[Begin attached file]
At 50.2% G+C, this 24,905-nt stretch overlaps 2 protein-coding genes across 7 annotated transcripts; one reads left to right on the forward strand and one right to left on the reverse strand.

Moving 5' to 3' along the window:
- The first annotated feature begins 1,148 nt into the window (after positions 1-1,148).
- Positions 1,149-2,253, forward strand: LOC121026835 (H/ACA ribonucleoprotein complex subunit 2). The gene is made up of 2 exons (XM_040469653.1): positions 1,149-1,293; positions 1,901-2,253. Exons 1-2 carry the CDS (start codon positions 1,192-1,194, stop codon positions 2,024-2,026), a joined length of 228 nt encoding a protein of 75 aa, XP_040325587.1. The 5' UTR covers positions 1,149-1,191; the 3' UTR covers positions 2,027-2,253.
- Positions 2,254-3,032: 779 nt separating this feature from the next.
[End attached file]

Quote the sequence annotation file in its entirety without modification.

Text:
At 50.2% G+C, this 24,905-nt stretch overlaps 2 protein-coding genes across 7 annotated transcripts; one reads left to right on the forward strand and one right to left on the reverse strand.

Moving 5' to 3' along the window:
- The first annotated feature begins 1,148 nt into the window (after positions 1-1,148).
- Positions 1,149-2,253, forward strand: LOC121026835 (H/ACA ribonucleoprotein complex subunit 2). The gene is made up of 2 exons (XM_040469653.1): positions 1,149-1,293; positions 1,901-2,253. Exons 1-2 carry the CDS (start codon positions 1,192-1,194, stop codon positions 2,024-2,026), a joined length of 228 nt encoding a protein of 75 aa, XP_040325587.1. The 5' UTR covers positions 1,149-1,191; the 3' UTR covers positions 2,027-2,253.
- Positions 2,254-3,032: 779 nt separating this feature from the next.